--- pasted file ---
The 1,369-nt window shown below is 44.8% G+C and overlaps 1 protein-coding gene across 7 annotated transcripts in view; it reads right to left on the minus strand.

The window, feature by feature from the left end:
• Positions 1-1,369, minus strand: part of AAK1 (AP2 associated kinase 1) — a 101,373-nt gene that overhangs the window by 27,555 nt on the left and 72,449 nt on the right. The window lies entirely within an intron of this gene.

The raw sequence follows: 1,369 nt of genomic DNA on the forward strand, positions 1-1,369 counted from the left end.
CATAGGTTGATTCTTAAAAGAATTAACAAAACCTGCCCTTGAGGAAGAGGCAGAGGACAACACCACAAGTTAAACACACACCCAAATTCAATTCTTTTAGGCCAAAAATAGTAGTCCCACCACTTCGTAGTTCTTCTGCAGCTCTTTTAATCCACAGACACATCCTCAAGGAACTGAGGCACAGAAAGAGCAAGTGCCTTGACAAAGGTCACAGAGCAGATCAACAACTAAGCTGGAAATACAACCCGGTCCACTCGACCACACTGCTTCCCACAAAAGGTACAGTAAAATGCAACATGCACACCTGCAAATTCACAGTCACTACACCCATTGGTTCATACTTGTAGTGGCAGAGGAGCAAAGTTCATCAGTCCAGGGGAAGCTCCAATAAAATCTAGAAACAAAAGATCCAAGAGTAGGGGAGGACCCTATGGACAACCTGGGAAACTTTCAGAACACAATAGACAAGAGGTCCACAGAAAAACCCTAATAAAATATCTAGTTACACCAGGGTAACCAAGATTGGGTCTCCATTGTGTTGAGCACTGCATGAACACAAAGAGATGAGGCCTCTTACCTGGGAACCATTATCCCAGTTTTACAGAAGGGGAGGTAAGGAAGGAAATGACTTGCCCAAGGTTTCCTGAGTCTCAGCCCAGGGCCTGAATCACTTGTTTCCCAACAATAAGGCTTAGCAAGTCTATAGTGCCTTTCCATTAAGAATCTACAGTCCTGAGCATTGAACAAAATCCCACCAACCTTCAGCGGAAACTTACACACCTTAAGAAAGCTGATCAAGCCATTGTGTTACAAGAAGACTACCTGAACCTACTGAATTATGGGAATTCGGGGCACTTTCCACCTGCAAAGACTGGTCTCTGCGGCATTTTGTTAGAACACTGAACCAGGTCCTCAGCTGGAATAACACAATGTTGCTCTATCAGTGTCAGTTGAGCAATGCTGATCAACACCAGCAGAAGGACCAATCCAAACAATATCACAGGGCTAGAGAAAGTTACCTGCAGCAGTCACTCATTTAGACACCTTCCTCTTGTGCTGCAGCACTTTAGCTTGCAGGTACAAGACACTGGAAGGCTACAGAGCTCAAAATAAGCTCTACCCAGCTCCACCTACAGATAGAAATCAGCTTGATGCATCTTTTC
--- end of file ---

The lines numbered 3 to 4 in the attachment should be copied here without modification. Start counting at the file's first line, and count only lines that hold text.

• Positions 1-1,369, minus strand: part of AAK1 (AP2 associated kinase 1) — a 101,373-nt gene that overhangs the window by 27,555 nt on the left and 72,449 nt on the right. The window lies entirely within an intron of this gene.

The raw sequence follows: 1,369 nt of genomic DNA on the forward strand, positions 1-1,369 counted from the left end.